This November, a wave of student activism drew attention to the problem of racism at colleges and universities in the United States. Sparked by protests at the University of Missouri, nicknamed Mizzou, we saw actions at dozens of colleges. It was a spectacular show of strength and solidarity and activists have won many concessions, including new funding, resignations, and promises to re-name buildings.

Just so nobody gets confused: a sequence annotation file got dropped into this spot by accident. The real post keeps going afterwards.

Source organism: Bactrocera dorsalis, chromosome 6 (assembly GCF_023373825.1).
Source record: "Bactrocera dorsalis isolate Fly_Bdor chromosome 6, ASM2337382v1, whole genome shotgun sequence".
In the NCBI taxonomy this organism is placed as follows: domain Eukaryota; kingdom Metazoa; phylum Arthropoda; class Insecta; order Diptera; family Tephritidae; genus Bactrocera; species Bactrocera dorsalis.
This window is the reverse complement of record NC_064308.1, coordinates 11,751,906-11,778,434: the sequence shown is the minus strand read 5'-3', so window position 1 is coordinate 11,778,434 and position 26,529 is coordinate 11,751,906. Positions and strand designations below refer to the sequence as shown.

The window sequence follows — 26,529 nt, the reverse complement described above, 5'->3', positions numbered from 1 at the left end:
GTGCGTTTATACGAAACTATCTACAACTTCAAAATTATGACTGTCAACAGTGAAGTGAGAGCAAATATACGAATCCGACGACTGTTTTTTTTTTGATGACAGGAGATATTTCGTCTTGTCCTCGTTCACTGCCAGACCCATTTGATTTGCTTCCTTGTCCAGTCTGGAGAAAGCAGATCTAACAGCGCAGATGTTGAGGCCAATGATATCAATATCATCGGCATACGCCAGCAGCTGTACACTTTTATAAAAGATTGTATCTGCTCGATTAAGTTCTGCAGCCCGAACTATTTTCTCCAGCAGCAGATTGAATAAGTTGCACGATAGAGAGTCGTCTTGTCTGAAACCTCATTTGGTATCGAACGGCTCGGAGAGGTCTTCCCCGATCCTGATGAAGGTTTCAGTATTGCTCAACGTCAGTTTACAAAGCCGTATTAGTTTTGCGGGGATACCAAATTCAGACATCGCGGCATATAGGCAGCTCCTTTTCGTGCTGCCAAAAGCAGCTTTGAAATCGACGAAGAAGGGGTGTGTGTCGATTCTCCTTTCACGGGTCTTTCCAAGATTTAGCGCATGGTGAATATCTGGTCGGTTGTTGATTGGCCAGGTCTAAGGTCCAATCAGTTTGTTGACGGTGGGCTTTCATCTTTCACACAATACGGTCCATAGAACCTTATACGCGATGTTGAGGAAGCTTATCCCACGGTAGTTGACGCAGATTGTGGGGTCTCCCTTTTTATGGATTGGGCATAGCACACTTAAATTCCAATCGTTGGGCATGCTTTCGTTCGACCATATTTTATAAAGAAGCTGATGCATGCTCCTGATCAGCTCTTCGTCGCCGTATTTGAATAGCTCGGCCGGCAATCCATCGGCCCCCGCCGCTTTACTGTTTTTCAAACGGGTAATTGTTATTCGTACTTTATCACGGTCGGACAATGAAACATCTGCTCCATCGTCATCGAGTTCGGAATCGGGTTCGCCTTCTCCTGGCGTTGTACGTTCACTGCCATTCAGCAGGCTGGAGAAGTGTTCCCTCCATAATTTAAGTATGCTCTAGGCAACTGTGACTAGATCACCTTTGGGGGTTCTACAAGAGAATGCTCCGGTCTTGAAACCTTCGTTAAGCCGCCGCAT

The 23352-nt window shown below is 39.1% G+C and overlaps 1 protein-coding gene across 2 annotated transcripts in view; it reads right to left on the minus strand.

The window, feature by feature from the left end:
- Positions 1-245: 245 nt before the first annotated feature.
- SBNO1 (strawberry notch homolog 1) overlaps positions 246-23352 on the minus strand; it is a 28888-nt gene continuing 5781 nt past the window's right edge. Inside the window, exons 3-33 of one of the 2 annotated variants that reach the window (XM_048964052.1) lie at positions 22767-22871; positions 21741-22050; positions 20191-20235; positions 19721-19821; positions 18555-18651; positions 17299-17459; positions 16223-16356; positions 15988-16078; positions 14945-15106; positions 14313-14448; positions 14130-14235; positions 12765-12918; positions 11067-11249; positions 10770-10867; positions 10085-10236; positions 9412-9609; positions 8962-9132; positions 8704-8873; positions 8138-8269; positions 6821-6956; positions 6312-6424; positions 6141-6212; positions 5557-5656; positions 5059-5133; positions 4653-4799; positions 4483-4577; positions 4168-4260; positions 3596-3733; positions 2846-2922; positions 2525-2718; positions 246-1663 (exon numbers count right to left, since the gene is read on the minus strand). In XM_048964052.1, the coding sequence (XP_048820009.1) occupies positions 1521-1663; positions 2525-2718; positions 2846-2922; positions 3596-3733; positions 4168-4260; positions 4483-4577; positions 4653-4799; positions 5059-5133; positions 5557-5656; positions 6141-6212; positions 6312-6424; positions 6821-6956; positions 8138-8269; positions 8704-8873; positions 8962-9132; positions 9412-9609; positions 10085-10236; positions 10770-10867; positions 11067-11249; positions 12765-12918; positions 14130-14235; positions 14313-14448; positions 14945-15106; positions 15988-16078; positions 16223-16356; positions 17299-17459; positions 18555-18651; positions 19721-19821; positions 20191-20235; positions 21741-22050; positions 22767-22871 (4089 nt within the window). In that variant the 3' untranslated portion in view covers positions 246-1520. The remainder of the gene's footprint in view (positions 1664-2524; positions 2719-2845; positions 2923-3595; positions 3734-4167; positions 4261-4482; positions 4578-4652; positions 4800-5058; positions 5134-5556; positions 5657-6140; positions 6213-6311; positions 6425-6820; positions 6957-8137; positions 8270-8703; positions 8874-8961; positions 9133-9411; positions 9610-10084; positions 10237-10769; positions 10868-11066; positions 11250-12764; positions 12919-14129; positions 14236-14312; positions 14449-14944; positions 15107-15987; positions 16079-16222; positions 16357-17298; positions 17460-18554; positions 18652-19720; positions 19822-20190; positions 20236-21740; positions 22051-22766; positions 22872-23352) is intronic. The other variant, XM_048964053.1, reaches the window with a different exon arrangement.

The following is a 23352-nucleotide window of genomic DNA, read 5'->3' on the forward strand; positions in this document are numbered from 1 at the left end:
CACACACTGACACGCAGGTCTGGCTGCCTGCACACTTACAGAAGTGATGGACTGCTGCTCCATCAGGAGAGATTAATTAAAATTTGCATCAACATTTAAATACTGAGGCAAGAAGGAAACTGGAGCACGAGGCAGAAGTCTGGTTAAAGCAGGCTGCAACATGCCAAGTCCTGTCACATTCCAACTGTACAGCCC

Activists’ grievances are structural—aimed at how colleges are organized and who is in charge, what colleges teach and who does the teaching, and what values are centered and where they come from—but they are also interpersonal. Student activists of color talked about being subject to overtly racist behavior from others and being on the receiving end of microaggressions, seemingly innocuous commentary from others that remind them that they do not, as a Claremont McKenna dean so poorly put it, “fit the mold.” That dean lost her job after that comment. Many student activists seem to embrace the policing of offensive speech, both the hateful and the ignorant kind.